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In this section we post articles that cover subjects related to learning and teaching Italian
as a second language, bilingualism, multicultural issues, and much more.

If you have an experience or an article you would like to share here, please
contact us.

Read a bilingual article about Carnevale (Italian Carnival)
Read a recipe for an Italian sweet treat people make during Carnival:
le Chiacchiere

10 Helpful Tips for Raising a Bilingual Child

Practical Advice to Help Parents Raise a Bilingual Child with Confidence and

If you are feeling anxious about raising your child to be bilingual or if you are not
sure about how to start and what you should be doing, these easy and proven
techniques will give you a road map and guide you along the way.

1 - Adopt a Positive Attitude

Being positive always helps, but in this case positive attitude means that the child
should see the fact of being bilingual as a positive one. Being bilingual should be
presented as an advantage, a convenience and a fun thing. The environment the
child lives in should, ideally, convey the same message: being bilingual is cool! If
this is not the case in the place where you live, create a circle of friends where
being bilingual is seen as a positive and useful thing.

2 - Set a Place for Each Language

There must be a place for each language. The place can be a real place or a
situation. School can be the place for one language and home the place for the
second language. Playdates can be the place where one language is spoken,
while shopping can be the situation that requires the use of the other language. It is
up to you to decide, but once you establish the rules, don't change them!

3 - Build Motivation

Motivation is necessary in many endeavors, but in this case the bilingual child
needs to be motivated to use the languages he is learning. Especially for the
weaker language (which is usually the language that is only spoken at home)
motivation needs to be strong. The child needs to feel that the weaker language is,
for example, his only way to communicate with his beloved grandparents, the only
language used to read books at bedtime, the language of fun cartoons and movies.

4 - Speak with Love

The use of each language must be associated with love and positive feelings. This
normally happens when a parent communicates in one language with the child,
even if that is not the language spoken outside the home. The special relationship
between parent and child ensures that the language acquires a special meaning to
the child and increases the chances of successful bilingualism.

5 - Be Firm about Separation

When the child is learning two (or more) languages, it is very helpful if those
languages are kept separated. This means that if each parent speaks a different
language, they will avoid using a word of one language while speaking another
language. It can be tempting at times, but mixing languages confuses the child and
doesn't help her build a good vocabulary in both languages.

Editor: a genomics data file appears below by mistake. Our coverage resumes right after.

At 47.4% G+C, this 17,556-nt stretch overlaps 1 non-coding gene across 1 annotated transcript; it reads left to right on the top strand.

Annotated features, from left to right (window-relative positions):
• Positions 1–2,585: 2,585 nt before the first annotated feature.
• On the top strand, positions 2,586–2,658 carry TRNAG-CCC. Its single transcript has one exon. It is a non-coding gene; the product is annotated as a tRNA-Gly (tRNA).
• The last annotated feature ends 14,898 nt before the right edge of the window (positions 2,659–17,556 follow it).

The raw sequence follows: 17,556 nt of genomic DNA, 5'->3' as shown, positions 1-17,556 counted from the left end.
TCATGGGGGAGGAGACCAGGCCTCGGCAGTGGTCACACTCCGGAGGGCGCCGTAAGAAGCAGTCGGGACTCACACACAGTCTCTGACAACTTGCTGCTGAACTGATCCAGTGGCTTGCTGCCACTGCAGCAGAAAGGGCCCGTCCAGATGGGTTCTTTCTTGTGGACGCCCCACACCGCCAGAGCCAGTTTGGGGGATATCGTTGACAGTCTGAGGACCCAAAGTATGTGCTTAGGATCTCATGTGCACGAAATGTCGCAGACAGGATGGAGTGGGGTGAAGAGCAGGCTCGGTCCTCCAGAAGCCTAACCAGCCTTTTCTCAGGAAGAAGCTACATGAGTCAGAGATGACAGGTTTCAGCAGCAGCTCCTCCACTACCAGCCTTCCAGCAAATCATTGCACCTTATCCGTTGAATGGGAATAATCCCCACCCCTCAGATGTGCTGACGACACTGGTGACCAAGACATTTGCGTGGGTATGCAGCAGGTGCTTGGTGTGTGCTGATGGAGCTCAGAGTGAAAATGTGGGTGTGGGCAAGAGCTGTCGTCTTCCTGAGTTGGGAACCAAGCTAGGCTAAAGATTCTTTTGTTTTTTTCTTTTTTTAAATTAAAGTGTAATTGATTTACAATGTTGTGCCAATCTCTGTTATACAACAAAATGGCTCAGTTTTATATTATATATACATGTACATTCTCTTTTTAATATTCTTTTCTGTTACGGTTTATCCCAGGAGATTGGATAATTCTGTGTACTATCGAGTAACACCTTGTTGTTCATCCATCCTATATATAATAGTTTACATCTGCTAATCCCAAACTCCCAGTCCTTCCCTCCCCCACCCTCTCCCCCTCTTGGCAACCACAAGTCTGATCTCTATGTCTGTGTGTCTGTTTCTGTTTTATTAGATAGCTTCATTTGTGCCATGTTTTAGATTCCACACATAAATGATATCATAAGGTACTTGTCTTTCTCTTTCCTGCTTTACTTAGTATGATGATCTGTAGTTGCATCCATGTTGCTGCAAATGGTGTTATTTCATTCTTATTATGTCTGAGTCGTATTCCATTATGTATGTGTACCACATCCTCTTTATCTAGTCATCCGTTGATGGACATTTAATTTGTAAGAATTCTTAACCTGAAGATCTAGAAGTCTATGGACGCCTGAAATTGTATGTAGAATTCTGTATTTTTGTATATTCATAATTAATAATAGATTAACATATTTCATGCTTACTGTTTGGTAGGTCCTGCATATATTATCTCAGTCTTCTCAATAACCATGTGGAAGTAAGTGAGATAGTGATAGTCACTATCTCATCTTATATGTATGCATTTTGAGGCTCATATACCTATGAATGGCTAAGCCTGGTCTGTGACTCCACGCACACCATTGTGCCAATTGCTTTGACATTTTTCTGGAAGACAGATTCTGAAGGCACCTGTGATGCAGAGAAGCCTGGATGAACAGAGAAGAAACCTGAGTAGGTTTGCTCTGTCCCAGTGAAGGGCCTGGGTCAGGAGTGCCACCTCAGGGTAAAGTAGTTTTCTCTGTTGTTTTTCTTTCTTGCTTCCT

6 - Offer Support

When there is a weaker language (usually the one that is only spoken at home with
one parent), parents and caregivers should make a greater effort in order to
reinforce it.
The weaker language should be routinely associated with fun activities, gratifying
social interactions, etc. It is also important that the parent (or parents) using the
weaker language stay focused and consistent in the use of such language.

7 - Use Consistency

Consistency is often advocated when discussing child rearing and education. In
bilingual education, the use of consistency helps parents who see their child having
a hard time or even refusing to speak the weaker language. In this case it is more
effective to maintain total consistency in the use of one language and, at the same
time, to address the difficulty of the child and create new opportunities for
practicing and interacting in the weaker language.

8 - Provide Exposure

Exposure to other bilingual individuals or to people who are fluent in the weaker
language can greatly benefit the bilingual child. Involvement in situations where both
languages (or just the weaker one) are spoken will provide encouragement and
useful practice.

9 - Don't Force It

Even if raising a bilingual child is very important to the parent, imposing a language
almost always backfires. As with many chores and duties, making things fun always
helps. When teaching a language, it is very helpful to designate some special times
and activities with the child where he can relax and have fun (while learning and
using the language). Playing a sport, reading a book, having friends over to play a
board game are some of the activities that a parent can organize to make
language practice fun.

10 - Don't Believe Negative Stereotypes

It has been demonstrated that being bilingual is not only an advantage, but it also
comes very natural and does not cause any delay in the child's development. If you
are in doubt, make sure to do some research and read what the latest studies say
about it. The hardest thing for a parent wanting to raise a bilingual child would be to
apply all of the above techniques and, at the same time, feel uncertain and dubious
about the benefits. So go online, type something like "benefits of bilingual
education" in any search engine, and get rid of those negative stereotypes. You will
be glad you did!